Entrepreneurial Activity in the Public Sector: Evidence from UK Primary Care

  • Christine Ennew
  • Teresa Feighan
  • David Whynes

Abstract

The late 1980s and early 1990s witnessed some of the most fundamental changes in the provision of health care in the UK since the introduction of the National Health Service (NHS) itself over fifty years ago. The basic thrust of these reforms was to reproduce the characteristics of a market within a public sector activity, in order to enhance efficiency and improve quality. The central feature of this process was the institution of a purchaser-provider split to create a quasi-market in health care. Thus, while the state continues to fund the provision of health care, it ceases to be the sole provider. Instead the state or its agents purchase health services on behalf of consumers from a range of different providers. Two mechanisms drove the process of reform in the primary care sector; first, the institution of a new General Practitioner contract in 1990 which changed the terms and conditions under which GPs were required to provide care and second, the introduction of fundholding which devolved budgetary responsibility for the provision of primary care and the purchase of certain forms of secondary care to individual GP practices.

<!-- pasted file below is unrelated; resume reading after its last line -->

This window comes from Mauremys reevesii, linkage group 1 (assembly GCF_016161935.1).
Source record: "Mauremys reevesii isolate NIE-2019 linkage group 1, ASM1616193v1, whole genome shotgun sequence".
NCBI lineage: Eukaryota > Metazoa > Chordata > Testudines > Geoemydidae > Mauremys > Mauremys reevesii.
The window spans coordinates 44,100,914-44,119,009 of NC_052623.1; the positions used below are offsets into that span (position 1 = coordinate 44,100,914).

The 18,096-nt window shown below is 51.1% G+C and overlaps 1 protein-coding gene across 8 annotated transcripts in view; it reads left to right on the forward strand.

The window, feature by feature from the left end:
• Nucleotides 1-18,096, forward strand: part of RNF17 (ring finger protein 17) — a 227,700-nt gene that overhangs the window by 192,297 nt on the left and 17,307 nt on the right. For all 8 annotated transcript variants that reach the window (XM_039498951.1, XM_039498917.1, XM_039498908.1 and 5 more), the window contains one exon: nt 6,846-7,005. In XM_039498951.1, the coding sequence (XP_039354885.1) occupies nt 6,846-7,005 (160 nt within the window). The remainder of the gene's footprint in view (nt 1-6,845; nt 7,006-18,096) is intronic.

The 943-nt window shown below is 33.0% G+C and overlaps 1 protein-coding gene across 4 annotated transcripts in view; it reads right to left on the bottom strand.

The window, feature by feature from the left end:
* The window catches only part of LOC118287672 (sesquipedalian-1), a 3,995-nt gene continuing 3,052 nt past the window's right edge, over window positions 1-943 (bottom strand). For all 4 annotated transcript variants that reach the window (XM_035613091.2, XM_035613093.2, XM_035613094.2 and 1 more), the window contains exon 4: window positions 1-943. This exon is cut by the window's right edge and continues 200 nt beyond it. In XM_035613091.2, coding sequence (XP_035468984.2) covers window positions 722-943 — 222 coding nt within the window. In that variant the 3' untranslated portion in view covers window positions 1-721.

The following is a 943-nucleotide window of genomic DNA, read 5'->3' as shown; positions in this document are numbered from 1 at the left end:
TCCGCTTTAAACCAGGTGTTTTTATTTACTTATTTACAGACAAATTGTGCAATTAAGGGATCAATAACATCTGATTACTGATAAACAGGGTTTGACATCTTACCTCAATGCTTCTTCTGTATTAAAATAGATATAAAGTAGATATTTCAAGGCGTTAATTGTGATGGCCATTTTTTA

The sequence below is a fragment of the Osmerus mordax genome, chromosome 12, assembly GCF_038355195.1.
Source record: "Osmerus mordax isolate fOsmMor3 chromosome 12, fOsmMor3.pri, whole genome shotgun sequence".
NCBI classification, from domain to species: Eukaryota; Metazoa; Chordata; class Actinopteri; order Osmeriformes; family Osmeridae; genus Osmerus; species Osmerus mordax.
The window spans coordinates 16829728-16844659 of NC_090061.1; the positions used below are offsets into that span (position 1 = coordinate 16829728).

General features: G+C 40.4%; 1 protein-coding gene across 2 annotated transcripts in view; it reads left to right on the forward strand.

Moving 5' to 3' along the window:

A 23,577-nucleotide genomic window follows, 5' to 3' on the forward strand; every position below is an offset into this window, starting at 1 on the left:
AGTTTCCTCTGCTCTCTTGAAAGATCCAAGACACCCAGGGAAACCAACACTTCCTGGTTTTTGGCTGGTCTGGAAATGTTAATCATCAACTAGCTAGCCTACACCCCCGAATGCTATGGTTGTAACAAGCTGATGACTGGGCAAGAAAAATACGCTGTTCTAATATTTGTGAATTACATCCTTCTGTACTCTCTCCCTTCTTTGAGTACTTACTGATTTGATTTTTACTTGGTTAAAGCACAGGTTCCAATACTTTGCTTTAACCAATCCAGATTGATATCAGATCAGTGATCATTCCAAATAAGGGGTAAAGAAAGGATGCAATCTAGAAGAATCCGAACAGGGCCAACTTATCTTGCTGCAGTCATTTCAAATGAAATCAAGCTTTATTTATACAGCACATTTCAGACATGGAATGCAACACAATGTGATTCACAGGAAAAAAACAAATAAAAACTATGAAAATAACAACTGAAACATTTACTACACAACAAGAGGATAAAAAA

Keywords

Income Reformer Nise Baumol 

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Copyright information

© Palgrave Macmillan, a division of Macmillan Publishers Limited 1998

Authors and Affiliations

  • Christine Ennew
    • 1
  • Teresa Feighan
    • 2
  • David Whynes
    • 3
  1. 1.School of Management and FinanceUniversity of NottinghamUK
  2. 2.Department of EconomicsUniversity of NottinghamUK
  3. 3.Health EconomicsUniversity of NottinghamUK

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